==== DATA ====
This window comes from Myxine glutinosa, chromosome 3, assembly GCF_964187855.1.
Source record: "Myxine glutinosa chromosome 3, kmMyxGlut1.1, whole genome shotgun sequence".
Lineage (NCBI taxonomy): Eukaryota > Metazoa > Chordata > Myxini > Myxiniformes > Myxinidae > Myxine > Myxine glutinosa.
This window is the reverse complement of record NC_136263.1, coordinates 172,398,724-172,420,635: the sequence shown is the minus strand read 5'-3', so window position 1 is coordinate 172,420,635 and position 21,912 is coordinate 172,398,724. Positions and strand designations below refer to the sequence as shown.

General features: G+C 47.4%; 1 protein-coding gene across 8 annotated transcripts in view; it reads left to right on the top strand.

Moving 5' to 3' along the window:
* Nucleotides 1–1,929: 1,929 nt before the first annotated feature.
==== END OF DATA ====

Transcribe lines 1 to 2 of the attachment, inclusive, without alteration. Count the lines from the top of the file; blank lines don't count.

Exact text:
This window comes from Myxine glutinosa, chromosome 3, assembly GCF_964187855.1.
Source record: "Myxine glutinosa chromosome 3, kmMyxGlut1.1, whole genome shotgun sequence".